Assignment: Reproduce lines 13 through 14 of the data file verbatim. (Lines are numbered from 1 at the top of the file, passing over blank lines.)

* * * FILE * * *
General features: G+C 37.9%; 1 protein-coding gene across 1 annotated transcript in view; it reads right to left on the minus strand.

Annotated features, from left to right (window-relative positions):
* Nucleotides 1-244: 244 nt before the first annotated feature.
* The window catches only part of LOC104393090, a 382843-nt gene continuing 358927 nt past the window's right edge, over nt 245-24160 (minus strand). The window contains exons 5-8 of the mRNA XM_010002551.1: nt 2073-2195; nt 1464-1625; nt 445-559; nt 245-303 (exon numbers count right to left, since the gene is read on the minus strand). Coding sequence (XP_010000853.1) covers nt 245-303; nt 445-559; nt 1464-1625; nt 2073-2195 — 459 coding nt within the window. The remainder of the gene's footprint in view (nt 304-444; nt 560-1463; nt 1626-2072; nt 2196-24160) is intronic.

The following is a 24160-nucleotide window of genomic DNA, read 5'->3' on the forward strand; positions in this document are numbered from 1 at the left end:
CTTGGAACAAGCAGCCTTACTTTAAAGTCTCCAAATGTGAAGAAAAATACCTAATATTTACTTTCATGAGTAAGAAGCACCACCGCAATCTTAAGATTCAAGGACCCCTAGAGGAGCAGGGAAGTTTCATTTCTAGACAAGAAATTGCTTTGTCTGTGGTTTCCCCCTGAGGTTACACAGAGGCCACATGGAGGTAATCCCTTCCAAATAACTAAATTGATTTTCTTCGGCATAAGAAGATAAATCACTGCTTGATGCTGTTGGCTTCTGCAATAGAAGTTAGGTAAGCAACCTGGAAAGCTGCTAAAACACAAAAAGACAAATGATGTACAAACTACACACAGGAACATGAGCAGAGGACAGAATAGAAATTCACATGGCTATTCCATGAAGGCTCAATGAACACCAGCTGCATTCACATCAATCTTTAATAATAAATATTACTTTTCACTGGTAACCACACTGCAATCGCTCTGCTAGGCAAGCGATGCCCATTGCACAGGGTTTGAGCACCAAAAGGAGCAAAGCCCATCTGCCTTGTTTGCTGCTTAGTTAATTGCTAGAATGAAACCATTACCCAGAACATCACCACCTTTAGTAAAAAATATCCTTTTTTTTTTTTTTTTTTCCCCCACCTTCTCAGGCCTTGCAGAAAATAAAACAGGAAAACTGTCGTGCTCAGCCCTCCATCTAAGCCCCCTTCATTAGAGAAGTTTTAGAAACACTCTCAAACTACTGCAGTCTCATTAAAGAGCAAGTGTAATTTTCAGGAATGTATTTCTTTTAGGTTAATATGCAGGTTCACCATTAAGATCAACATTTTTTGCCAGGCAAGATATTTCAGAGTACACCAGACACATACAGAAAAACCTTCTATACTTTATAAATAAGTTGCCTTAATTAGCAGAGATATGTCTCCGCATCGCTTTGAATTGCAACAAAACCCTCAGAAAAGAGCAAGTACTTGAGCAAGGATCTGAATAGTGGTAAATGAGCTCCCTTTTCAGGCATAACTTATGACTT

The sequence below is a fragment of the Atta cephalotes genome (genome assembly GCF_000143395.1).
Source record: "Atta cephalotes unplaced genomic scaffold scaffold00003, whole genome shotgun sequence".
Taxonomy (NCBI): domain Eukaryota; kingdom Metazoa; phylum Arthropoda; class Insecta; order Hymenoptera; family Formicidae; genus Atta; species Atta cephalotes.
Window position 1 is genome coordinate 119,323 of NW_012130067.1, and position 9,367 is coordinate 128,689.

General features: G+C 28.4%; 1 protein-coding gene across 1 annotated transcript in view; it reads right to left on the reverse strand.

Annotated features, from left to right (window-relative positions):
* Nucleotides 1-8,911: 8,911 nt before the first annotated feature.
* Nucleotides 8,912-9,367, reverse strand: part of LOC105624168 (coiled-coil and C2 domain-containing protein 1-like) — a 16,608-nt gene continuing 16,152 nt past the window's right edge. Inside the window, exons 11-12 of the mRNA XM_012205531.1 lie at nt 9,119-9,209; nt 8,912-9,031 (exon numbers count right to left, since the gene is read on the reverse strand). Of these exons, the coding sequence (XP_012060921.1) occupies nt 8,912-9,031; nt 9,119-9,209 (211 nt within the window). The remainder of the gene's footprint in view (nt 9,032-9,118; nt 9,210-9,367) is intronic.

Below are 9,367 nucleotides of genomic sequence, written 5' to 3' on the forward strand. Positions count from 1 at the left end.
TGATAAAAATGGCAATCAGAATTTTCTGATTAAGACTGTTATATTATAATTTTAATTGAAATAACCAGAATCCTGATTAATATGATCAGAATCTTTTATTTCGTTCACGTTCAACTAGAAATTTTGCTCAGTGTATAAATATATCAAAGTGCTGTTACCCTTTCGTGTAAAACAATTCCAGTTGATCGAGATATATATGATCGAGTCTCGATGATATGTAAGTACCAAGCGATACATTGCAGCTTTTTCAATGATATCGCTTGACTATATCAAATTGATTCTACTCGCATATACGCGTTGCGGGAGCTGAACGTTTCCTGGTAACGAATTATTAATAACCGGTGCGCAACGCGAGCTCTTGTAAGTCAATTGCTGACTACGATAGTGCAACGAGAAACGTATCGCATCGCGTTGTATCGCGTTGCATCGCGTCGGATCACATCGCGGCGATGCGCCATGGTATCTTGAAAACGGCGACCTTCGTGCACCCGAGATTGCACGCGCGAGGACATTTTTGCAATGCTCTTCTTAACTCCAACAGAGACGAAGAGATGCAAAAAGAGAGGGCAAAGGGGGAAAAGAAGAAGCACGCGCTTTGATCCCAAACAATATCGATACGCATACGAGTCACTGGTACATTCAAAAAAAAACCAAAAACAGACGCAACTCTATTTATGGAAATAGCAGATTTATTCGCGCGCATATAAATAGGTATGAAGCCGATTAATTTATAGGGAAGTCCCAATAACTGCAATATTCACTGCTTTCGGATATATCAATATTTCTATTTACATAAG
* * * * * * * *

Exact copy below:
* Nucleotides 1-8,911: 8,911 nt before the first annotated feature.
* Nucleotides 8,912-9,367, reverse strand: part of LOC105624168 (coiled-coil and C2 domain-containing protein 1-like) — a 16,608-nt gene continuing 16,152 nt past the window's right edge. Inside the window, exons 11-12 of the mRNA XM_012205531.1 lie at nt 9,119-9,209; nt 8,912-9,031 (exon numbers count right to left, since the gene is read on the reverse strand). Of these exons, the coding sequence (XP_012060921.1) occupies nt 8,912-9,031; nt 9,119-9,209 (211 nt within the window). The remainder of the gene's footprint in view (nt 9,032-9,118; nt 9,210-9,367) is intronic.